Insurers to CMS, Congress: For Lower Rx Costs, Hand Us the Reins

WASHINGTON — Congress and the administration can help rein in rising drug costs through a few key regulatory and legal fixes, said insurers and pharmacists at AHIP’s National Conference on Medicare, Medicaid and Duals on Tuesday.

“I think plans need to be given a little bit more leeway to truly assess the value of drugs to make a decision: does this drug at the cost really provide any additional value?” said Sarah Marche, PharmD, vice president of pharmacy services at Highmark, a Blue Cross affiliate in Pennsylvania.

She noted that not every drug Medicare covers adds value.

“Glumetza [a branded version of metformin] provides no value above and beyond what’s available, and if you look at a lot of the commercial formularies, it’s blocked,” she said. “Nobody’s dying. Nobody has any huge issues with that, but we don’t have that same flexibility within the Medicare space. So, you’re covering a drug that really provides no additional value, just increasing the cost.”

These difference are true across specialty pharmacies and utilization management, she added. “We’re just not being able to manage as aggressively as we could, while ensuring appropriate access in the right patient.”

Another panelist, Mark Owen, MBA, president of government programs for the the Blue Cross-affiliated Health Care Service Corp., highlighted three changes he thinks would help to better manage Medicare Part D costs.

  • Giving biosimilars the same discount as their predicate drugs in the coverage gap
  • Creating two tiers for specialty drugs
  • Allowing the option to restrict access to specialty pharmacies

“Biosimilars create an option for specialty drugs, but the way they’re treated now actually creates a disincentive for us to even put them on the formulary or for the member to get the drug,” said Owen.

Under current law, manufacturers are required to provide a discount for brand-name drugs of roughly 50% in the Medicare coverage gap or “donut hole,” said Owen. While biosimilars might initially be priced at 15% less than their predicate drugs — that is, the original biologics from which biosimilars are copied — biosimilar manufacturers are not required to apply the same discount.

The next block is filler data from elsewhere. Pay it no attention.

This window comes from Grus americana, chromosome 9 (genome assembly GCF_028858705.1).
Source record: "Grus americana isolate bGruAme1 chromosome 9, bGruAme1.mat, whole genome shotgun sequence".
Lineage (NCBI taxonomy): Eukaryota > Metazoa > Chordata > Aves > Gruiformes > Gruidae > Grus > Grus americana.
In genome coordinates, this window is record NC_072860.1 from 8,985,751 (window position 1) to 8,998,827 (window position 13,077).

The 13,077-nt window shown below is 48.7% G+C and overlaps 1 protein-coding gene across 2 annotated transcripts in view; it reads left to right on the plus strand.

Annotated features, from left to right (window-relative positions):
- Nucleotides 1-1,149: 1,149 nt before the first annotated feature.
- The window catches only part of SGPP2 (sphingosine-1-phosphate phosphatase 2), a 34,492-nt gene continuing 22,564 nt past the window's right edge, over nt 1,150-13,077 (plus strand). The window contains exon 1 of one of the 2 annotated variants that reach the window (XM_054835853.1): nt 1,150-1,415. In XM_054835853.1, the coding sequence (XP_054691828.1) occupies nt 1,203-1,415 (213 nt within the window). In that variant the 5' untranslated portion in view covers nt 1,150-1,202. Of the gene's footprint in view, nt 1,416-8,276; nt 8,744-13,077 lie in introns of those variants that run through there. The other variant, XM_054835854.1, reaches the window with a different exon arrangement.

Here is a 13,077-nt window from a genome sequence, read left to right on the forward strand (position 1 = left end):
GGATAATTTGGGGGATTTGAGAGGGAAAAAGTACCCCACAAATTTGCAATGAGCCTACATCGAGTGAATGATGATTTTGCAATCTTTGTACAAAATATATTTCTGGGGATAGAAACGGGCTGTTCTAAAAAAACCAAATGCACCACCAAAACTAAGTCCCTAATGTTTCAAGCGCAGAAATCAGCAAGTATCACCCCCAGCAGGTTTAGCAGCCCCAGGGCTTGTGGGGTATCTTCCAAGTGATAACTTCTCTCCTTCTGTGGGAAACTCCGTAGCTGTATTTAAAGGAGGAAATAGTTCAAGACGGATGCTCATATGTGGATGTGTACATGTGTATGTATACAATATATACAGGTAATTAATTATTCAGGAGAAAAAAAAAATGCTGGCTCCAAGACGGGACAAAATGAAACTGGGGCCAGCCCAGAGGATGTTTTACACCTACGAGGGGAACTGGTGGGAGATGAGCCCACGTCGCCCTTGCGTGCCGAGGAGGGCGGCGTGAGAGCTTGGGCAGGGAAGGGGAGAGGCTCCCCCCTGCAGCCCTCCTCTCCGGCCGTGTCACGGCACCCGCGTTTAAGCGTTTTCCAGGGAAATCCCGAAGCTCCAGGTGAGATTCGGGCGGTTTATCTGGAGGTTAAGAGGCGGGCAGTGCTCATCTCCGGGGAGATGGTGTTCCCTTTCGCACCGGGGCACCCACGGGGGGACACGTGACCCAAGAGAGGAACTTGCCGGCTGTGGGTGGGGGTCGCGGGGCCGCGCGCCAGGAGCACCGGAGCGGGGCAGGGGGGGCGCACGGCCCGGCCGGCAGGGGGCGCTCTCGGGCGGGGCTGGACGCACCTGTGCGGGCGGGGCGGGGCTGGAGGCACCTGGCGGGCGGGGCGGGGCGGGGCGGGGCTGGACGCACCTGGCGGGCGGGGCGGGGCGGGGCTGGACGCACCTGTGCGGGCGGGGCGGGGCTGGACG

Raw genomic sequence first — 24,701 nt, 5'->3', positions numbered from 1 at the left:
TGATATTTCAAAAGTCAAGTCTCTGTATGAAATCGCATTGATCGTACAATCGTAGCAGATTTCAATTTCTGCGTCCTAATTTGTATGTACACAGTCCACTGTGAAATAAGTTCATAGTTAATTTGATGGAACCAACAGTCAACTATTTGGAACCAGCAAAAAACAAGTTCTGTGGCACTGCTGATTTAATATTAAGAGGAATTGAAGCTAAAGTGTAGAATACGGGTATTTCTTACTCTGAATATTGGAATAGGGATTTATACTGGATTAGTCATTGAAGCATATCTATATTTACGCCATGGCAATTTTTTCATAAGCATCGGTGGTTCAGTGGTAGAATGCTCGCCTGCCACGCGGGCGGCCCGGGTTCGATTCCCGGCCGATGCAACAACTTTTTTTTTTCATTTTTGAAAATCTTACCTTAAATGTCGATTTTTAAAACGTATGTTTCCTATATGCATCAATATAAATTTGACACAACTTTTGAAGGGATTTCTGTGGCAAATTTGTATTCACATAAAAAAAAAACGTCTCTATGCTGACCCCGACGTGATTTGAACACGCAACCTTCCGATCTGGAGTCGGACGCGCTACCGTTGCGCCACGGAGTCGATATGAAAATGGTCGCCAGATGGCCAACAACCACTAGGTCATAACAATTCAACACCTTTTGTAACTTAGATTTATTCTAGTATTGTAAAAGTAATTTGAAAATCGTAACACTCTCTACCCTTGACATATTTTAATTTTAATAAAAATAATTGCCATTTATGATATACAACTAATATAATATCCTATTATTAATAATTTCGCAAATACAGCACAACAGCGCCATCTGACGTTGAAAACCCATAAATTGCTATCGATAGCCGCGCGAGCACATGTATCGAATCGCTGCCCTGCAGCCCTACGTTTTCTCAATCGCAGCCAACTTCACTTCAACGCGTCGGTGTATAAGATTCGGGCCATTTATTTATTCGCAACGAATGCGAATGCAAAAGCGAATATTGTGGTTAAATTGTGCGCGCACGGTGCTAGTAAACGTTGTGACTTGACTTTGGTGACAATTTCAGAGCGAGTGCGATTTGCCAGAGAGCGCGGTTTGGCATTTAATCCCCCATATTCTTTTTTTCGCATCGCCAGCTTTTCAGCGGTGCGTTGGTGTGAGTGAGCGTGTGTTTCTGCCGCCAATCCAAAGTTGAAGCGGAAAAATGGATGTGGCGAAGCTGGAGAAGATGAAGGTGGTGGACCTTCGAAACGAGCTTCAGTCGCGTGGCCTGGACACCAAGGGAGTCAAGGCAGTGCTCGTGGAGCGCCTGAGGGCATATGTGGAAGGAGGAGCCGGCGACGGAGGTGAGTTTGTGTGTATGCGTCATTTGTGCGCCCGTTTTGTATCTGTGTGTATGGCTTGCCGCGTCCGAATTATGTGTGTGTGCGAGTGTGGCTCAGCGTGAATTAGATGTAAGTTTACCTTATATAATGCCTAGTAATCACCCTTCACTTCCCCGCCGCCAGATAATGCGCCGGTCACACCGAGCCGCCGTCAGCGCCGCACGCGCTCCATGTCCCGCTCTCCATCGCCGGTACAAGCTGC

Not only are the copays higher for the biosimilar, but beneficiaries who take the biosimilar over the predicate drug also don’t receive any credit towards their maximum out-of-pocket costs, he explained. For the predicates, however, the total cost including copays and discounts counts towards the out-of-pocket threshold for brand drugs.

This is significant because it means beneficiaries who choose a biosimilar will be stuck in the coverage gap for twice as long — 2 months versus 1 month — as those who choose the brand drug.

“So they have no incentive to take the lower-priced drug … We’ve got to fix that because it creates a disincentive for competition,” he said. Extending the discount to the biosimilar would require legislative action, as the Centers for Medicare and Medicaid Services have said the change is out of its jurisdiction, Owen added.

With regard to tiers, Owen favors implementing “preferred” and “nonpreferred” categories in the specialty drug tier. In modeling the concept, Owen suggested the preferred tier might have a 20% copay and the nonpreferred tier could offer a 34% copay.

This regulatory change would allow insurers to gain price concessions or rebates. In addition, the resulting premium decrease would not affect only the beneficiaries taking the drug but every member in that plan design, Owen added. The premium savings, with the additional tier in the proposed model, would yield $1.40 to $9.00 in savings per member per month, for all members in that plan.

Lastly, Owen argued that Medicare Part D sponsors should be allowed to limit beneficiary access to specialty pharmacies. Under current regulations, payers may limit access to a subset of their pharmacy network only when the FDA restricts distribution to a subset of physicians or sites, or when the drug requires “special handling, provider coordination, or patient education.”

While Owen noted that critics of the idea have said such a change could pose access challenges, he argued that allowing plans to direct beneficiaries towards only certain pharmacies could lower costs and increase adherence.

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